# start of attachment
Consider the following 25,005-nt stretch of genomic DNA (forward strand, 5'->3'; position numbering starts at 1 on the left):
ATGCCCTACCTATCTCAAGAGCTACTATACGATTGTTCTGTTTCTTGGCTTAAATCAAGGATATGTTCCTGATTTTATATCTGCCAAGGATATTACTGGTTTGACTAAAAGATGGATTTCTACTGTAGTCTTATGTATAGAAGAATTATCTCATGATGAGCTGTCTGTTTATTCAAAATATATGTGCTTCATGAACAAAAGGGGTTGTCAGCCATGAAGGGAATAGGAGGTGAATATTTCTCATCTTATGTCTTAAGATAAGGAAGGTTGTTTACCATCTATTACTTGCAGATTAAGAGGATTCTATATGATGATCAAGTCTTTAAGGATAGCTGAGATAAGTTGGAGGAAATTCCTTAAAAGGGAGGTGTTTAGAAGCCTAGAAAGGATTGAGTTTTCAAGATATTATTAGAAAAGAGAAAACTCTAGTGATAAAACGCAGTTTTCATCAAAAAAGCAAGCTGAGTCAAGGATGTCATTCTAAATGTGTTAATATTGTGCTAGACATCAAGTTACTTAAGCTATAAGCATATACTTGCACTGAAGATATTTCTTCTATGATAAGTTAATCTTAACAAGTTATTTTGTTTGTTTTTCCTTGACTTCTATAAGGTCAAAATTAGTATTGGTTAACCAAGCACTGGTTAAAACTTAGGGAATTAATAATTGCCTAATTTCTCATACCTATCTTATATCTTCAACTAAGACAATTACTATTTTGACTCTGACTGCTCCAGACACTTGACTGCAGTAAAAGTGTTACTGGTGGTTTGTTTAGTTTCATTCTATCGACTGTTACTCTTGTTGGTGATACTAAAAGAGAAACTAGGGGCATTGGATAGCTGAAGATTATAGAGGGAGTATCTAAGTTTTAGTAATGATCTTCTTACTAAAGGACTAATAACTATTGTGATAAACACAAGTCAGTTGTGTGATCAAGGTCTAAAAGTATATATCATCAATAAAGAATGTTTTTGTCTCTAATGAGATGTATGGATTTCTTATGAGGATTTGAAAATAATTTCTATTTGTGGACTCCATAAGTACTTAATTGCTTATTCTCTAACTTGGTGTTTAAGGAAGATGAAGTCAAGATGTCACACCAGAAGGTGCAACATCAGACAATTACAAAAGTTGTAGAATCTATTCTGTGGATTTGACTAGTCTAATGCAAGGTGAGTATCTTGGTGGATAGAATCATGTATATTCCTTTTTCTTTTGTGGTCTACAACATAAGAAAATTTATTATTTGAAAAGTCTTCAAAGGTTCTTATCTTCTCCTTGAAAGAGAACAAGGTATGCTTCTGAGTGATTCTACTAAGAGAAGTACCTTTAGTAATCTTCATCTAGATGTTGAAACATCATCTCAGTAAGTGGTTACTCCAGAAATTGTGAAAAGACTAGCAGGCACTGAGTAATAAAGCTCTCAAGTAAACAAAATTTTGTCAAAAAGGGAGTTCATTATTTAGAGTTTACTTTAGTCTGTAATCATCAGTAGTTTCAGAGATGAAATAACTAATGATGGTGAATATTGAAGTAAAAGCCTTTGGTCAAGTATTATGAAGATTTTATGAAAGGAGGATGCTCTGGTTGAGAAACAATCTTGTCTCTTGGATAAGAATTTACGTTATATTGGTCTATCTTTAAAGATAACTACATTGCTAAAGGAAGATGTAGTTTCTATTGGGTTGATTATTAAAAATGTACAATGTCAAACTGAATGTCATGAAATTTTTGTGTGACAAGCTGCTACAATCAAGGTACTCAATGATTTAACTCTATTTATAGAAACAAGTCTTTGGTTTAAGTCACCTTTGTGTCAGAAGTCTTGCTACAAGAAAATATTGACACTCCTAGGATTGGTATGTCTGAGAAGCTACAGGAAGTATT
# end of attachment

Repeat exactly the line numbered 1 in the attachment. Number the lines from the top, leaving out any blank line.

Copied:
Consider the following 25,005-nt stretch of genomic DNA (forward strand, 5'->3'; position numbering starts at 1 on the left):